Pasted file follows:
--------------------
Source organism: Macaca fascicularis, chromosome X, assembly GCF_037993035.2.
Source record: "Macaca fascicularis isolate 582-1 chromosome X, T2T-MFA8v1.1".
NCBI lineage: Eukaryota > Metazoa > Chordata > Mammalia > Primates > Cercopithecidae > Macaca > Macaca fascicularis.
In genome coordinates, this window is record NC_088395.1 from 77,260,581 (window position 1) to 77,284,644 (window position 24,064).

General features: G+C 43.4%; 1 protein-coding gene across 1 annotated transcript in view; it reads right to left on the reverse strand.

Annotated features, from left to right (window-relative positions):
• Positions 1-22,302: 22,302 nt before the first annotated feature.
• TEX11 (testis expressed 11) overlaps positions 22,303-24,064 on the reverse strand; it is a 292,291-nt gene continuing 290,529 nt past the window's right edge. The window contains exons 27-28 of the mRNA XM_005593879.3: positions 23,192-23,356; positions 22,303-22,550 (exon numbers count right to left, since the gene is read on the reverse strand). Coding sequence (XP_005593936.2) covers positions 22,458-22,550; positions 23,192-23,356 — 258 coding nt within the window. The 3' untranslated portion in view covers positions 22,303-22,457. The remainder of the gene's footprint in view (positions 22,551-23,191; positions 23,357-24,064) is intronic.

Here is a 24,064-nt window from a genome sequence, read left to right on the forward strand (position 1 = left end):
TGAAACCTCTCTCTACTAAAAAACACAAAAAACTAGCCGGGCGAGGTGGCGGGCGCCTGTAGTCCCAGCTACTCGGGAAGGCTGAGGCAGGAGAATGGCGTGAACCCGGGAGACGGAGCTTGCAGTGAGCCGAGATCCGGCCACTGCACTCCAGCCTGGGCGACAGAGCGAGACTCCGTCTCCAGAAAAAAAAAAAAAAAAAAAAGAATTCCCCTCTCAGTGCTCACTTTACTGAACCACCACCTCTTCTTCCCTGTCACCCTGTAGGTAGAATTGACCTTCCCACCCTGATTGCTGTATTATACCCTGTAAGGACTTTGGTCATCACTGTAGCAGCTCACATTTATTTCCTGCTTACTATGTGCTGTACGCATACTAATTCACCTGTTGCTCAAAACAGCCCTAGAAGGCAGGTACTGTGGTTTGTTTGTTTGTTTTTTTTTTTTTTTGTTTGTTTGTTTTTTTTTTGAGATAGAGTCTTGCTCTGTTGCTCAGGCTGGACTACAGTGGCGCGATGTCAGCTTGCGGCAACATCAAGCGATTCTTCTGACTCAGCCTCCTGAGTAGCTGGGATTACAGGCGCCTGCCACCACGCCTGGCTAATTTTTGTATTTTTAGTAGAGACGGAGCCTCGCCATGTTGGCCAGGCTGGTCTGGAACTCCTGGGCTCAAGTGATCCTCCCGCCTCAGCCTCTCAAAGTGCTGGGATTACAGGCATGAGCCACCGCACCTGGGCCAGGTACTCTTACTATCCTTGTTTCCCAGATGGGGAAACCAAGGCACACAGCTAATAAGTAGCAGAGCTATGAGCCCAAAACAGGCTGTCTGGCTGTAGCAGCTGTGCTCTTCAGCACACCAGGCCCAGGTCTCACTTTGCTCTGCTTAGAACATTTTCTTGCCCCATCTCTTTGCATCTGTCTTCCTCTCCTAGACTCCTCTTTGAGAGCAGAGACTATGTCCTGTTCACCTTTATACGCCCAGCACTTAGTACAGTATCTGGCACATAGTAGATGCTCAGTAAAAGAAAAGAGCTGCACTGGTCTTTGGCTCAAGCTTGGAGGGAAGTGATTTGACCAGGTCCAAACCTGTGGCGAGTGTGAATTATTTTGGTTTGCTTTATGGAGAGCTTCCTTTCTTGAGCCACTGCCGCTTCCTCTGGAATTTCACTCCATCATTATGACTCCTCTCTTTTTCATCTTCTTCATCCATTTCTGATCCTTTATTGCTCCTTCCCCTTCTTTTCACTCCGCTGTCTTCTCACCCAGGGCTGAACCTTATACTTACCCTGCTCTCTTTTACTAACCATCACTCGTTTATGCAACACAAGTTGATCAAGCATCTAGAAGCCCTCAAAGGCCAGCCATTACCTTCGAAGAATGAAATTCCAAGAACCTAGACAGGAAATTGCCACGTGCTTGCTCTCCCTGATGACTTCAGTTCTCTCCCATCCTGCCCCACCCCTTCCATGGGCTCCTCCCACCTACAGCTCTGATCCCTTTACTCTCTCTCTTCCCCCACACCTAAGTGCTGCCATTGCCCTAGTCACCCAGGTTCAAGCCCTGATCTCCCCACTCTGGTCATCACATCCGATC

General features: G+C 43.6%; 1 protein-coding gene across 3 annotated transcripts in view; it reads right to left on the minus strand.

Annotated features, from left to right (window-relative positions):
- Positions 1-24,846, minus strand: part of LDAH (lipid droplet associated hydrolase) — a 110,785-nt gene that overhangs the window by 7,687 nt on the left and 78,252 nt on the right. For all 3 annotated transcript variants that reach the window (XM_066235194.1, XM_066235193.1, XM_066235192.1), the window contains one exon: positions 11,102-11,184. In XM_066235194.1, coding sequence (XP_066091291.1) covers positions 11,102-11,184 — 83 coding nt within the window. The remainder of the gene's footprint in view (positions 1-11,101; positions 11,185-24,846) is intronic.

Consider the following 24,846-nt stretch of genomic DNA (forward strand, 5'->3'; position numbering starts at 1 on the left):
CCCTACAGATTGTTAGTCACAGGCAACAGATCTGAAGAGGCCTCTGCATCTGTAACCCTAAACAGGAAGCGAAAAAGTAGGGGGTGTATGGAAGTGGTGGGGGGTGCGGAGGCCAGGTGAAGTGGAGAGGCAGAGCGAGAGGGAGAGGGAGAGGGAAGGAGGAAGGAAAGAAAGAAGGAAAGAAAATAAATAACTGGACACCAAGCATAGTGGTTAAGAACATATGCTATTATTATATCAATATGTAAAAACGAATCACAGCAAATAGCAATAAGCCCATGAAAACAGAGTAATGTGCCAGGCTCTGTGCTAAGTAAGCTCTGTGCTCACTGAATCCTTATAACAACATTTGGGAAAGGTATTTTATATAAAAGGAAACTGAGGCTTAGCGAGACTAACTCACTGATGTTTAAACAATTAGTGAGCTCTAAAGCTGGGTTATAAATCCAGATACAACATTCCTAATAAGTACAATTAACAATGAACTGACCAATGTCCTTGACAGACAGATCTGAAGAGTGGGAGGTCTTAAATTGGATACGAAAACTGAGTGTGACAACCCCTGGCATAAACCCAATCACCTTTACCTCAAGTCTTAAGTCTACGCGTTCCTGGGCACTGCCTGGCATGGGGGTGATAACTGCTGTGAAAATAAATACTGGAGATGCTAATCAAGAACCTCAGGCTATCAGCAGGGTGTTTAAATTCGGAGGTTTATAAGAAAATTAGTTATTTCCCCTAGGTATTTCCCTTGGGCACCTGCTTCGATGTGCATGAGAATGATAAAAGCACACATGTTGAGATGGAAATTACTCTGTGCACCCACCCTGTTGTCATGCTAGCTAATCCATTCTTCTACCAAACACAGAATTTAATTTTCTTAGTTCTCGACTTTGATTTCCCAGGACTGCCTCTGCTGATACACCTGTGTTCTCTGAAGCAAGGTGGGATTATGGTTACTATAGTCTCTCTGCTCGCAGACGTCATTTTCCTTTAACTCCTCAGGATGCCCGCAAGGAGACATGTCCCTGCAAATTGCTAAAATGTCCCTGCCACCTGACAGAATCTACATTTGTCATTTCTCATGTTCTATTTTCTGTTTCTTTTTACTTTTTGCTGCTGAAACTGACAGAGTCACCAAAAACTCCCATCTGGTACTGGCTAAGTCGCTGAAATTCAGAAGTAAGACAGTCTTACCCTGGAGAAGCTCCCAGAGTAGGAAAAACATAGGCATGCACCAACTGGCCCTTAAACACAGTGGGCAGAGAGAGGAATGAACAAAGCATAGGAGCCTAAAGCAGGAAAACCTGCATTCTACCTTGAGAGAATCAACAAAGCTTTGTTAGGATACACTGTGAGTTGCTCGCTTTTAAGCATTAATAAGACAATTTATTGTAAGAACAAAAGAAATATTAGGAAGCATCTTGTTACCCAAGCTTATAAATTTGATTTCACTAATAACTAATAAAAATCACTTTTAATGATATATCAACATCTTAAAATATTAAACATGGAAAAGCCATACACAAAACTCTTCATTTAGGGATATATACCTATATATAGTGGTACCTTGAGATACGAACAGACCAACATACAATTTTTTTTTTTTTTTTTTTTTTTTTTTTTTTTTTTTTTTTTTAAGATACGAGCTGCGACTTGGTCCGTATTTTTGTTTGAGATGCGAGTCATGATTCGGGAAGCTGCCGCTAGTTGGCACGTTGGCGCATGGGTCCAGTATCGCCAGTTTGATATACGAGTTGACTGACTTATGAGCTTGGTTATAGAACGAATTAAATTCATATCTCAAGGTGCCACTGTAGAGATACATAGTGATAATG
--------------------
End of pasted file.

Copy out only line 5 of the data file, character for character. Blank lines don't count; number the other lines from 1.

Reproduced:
General features: G+C 43.4%; 1 protein-coding gene across 1 annotated transcript in view; it reads right to left on the reverse strand.